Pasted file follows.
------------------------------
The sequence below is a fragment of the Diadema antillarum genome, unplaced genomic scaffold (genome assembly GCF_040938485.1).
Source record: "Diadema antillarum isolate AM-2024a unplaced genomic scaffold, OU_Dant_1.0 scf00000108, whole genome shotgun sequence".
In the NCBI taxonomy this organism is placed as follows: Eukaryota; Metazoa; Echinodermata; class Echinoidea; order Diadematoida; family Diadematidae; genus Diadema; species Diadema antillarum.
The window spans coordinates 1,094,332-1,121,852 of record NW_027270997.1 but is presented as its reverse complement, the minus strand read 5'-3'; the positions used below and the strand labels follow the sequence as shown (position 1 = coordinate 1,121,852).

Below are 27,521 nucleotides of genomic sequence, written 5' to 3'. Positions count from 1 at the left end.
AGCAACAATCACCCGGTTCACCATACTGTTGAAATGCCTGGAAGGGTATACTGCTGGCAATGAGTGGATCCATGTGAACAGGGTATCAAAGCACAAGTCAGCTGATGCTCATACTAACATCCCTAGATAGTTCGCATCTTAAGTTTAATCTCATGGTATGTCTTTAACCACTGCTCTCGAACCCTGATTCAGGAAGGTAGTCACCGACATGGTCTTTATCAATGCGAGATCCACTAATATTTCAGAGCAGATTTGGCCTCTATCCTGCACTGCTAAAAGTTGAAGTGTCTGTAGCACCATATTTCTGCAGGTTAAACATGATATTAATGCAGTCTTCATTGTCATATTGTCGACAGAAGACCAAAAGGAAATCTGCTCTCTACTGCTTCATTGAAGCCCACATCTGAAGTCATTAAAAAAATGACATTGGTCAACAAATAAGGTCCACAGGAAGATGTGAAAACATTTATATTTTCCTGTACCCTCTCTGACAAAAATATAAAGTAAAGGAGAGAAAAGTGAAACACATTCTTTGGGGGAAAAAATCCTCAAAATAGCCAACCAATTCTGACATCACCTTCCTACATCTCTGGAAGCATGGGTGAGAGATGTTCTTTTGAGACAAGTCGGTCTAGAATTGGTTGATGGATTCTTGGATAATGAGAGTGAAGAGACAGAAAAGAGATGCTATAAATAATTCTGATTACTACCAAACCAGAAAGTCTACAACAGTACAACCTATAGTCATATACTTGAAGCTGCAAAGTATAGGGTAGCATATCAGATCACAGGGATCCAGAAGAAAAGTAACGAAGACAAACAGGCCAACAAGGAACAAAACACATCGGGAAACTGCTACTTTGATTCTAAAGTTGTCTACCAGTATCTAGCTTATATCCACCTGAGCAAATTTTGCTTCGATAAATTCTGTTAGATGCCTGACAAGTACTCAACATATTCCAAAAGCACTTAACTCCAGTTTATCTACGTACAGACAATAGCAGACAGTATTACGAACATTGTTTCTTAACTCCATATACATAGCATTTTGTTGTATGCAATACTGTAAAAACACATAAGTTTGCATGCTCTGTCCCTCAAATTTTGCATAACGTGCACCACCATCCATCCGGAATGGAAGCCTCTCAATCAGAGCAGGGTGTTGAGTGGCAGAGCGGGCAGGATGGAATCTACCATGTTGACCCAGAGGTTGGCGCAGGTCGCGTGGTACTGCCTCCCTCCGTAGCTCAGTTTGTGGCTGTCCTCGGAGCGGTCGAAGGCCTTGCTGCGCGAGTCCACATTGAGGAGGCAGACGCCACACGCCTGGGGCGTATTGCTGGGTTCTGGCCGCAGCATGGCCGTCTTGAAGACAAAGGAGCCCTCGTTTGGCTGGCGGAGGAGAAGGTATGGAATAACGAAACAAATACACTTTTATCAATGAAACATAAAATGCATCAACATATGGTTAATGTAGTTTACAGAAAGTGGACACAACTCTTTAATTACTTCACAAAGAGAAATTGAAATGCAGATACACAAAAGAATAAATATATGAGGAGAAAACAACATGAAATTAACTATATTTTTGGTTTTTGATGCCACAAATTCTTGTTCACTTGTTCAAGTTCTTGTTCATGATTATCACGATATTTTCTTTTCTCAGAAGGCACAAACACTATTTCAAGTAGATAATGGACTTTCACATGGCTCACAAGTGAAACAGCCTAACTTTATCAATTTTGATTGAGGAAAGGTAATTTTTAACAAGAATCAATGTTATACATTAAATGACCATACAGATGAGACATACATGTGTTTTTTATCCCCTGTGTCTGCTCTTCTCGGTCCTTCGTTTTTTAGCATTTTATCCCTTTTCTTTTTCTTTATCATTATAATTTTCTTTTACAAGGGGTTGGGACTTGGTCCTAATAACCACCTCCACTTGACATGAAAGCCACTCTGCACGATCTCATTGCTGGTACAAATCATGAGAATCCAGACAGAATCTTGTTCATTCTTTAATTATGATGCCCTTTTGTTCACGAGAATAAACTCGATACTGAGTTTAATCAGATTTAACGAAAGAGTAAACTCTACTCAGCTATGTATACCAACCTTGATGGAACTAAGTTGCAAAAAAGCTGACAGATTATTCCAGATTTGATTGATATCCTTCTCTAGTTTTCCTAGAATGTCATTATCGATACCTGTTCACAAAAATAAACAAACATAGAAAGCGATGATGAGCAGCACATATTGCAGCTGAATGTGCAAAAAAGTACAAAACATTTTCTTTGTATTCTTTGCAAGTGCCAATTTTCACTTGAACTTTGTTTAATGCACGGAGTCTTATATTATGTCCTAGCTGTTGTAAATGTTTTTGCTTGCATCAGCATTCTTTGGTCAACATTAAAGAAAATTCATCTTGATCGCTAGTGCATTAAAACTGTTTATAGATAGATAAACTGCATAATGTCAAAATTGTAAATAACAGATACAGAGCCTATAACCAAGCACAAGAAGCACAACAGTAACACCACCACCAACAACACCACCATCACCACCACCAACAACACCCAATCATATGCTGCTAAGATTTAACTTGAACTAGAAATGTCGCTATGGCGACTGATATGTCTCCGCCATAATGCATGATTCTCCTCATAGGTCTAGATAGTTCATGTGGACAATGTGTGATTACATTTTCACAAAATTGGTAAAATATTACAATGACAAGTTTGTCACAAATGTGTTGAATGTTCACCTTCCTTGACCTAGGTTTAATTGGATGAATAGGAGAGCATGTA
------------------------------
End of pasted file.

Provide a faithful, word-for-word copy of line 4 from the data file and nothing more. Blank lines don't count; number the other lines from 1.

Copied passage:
The window spans coordinates 1,094,332-1,121,852 of record NW_027270997.1 but is presented as its reverse complement, the minus strand read 5'-3'; the positions used below and the strand labels follow the sequence as shown (position 1 = coordinate 1,121,852).